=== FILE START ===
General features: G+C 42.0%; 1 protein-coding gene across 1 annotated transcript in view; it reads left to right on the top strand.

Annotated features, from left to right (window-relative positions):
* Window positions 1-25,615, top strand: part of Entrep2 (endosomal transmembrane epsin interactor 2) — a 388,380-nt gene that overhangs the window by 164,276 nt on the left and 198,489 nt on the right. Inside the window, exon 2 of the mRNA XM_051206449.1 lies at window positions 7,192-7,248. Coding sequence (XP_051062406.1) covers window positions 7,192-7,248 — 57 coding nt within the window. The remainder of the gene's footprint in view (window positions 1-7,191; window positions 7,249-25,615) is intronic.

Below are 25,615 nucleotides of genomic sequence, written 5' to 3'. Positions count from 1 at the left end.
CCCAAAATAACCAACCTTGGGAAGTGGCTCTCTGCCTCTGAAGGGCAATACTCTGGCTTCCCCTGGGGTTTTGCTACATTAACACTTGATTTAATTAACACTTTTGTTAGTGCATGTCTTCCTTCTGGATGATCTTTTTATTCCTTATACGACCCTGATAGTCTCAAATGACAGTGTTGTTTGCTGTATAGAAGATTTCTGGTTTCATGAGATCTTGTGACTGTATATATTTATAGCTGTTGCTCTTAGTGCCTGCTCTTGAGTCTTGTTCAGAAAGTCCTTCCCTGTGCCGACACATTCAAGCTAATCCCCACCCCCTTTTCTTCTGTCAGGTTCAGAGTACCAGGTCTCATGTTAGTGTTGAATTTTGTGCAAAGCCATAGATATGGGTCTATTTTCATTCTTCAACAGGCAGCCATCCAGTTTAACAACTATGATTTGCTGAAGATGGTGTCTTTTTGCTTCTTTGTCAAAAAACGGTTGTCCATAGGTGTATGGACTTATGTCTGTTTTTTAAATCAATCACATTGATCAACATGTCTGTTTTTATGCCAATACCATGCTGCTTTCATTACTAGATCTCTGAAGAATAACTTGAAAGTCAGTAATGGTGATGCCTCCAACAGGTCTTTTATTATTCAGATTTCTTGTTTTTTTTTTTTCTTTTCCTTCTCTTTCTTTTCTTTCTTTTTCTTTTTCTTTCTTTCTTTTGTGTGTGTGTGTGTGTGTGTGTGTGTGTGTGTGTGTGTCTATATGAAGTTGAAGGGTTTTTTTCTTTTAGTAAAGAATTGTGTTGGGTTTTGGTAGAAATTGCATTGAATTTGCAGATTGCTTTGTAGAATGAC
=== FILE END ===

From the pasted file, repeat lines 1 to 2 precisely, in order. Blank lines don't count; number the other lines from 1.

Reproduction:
General features: G+C 42.0%; 1 protein-coding gene across 1 annotated transcript in view; it reads left to right on the top strand.

Annotated features, from left to right (window-relative positions):